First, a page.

Howlin’ Wilf & The Vee-Jays became a popular fixture on the UK club circuit, and in the early ‘90s they caught the eye of Van Morrison, who asked them to back him at the Belfast Telegraph Awards in 1991. Subsequently, Hunter was invited to sing backing vocals with Morrison’s touring band – he appears on 1994’s A Night In San Francisco live CD and on 1995’s studio album ‘Days Like This’. Returning the compliment, the Belfast soul man sings on Hunter’s 1996 album Believe What I Say.

By the early 2000s, however, Hunter found himself down on his luck and working as a labourer in west London but soon realised it was more lucrative and better fun to earn a living busking. The low point came when a homeless female squatted down and relieved herself in front of him while he performed in the street (“Everyone’s a critic!”). Slowly pulling himself out of this slough of despond, with his trusted Six he cut the album that would ignite his career - 2006’s People Gonna Talk, and relaunch his career.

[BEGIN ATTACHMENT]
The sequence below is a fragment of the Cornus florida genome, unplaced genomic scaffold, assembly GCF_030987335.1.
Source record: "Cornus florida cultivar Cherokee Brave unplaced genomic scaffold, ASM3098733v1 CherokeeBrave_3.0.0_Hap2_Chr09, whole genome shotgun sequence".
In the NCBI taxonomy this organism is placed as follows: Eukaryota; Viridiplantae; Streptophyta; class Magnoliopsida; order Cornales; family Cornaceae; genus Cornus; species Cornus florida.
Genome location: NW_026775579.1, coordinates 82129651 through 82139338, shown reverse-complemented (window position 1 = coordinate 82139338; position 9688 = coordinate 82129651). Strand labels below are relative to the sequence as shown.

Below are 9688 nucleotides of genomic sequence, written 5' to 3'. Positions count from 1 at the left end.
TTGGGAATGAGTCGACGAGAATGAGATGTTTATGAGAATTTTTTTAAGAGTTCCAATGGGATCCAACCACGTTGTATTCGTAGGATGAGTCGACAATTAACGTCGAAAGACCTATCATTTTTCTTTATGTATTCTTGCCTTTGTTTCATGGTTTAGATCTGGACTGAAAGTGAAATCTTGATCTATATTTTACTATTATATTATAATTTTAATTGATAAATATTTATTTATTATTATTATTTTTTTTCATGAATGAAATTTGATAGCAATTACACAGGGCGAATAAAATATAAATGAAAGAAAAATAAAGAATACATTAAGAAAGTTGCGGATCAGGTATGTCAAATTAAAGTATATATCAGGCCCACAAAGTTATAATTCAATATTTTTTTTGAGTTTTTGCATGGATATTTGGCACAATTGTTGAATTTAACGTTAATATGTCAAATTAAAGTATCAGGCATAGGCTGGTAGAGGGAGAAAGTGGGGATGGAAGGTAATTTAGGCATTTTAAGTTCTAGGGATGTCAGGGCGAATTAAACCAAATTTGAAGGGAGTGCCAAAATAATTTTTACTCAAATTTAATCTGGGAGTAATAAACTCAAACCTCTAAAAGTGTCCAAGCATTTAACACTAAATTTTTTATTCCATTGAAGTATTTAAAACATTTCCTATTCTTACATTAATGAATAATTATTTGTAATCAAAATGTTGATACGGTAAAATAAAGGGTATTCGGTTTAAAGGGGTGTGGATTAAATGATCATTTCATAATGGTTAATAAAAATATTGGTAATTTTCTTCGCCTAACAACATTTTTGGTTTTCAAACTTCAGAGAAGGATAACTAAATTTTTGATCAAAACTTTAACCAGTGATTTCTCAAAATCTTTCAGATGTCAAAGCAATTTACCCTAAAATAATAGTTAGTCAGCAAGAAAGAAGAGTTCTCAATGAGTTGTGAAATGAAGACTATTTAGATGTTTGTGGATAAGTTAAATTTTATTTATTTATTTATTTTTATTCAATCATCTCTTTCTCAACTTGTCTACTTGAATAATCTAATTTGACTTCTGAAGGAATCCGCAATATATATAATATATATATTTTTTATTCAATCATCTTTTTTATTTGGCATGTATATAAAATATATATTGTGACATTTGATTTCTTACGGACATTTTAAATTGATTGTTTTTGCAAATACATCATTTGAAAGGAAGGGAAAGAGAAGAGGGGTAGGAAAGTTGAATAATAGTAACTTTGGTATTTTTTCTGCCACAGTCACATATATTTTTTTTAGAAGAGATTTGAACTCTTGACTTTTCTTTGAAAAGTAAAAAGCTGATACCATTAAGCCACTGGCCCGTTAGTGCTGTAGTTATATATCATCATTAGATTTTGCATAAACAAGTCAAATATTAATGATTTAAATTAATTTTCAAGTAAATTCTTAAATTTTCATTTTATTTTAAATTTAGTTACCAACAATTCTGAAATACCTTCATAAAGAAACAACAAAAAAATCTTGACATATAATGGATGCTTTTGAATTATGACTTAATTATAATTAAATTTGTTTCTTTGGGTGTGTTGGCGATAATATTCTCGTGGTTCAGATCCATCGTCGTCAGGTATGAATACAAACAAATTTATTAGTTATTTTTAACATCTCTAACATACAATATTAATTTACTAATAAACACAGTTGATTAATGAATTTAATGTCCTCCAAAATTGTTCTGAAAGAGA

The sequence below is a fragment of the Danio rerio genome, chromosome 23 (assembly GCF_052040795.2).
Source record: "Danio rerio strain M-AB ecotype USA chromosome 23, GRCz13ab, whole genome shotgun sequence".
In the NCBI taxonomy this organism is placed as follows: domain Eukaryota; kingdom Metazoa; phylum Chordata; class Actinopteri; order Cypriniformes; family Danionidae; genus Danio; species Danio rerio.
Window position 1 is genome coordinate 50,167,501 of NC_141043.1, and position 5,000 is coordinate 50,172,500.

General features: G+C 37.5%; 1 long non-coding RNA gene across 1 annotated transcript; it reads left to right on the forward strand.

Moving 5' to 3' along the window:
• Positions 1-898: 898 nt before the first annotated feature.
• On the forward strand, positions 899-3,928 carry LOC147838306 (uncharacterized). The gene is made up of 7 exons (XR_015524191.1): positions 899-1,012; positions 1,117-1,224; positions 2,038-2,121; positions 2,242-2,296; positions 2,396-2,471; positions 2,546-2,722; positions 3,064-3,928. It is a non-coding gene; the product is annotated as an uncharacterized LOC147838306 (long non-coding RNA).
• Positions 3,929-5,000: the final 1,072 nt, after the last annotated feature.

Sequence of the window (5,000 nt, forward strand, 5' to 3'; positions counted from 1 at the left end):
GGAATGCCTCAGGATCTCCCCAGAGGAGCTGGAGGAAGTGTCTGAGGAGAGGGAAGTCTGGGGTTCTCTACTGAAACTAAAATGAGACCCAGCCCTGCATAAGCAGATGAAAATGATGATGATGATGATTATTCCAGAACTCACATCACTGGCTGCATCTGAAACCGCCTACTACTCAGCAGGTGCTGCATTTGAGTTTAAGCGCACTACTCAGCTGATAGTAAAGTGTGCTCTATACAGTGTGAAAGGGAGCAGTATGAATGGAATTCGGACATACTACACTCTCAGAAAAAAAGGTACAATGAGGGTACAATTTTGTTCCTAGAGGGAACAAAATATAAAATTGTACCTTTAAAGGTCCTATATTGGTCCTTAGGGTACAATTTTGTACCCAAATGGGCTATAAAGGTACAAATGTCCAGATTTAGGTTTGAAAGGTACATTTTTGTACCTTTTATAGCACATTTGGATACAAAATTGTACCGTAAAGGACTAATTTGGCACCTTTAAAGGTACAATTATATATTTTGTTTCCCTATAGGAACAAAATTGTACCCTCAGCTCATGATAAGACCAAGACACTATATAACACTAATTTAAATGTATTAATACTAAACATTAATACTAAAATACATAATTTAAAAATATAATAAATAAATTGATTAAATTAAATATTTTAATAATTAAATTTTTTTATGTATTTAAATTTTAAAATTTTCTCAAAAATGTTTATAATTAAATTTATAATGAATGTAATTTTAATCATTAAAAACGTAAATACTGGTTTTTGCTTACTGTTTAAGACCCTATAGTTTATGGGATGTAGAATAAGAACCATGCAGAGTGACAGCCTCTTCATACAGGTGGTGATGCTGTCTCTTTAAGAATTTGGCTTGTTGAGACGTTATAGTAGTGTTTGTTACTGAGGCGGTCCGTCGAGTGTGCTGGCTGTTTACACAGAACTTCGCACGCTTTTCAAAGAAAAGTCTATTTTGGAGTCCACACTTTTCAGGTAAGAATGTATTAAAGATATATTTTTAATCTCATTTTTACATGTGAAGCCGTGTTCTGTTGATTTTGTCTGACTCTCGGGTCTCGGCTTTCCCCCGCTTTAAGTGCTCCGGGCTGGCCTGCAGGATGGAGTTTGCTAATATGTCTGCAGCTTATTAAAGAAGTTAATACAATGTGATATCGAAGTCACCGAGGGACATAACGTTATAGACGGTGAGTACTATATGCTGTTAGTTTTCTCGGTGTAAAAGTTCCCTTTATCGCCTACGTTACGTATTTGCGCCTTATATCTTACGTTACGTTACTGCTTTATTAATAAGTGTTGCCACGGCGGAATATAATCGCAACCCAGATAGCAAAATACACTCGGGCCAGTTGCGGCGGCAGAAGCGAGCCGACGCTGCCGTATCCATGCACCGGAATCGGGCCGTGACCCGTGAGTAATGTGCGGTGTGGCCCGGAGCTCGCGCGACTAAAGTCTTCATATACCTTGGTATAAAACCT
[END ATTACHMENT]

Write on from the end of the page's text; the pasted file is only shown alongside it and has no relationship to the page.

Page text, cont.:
In the decade since, Hunter has worked tirelessly on the road and in the studio, honing is craft. However Hold On! is something deeper than just another notch in his belt. From the driving stompers, to the bubbling rumbas, the record drips with the rawness and feeling that Daptone fans have become accustomed to, and cuts straight to the soul of the man who James Hunter fans have come to love. It is truly an artist’s vision come to fruition.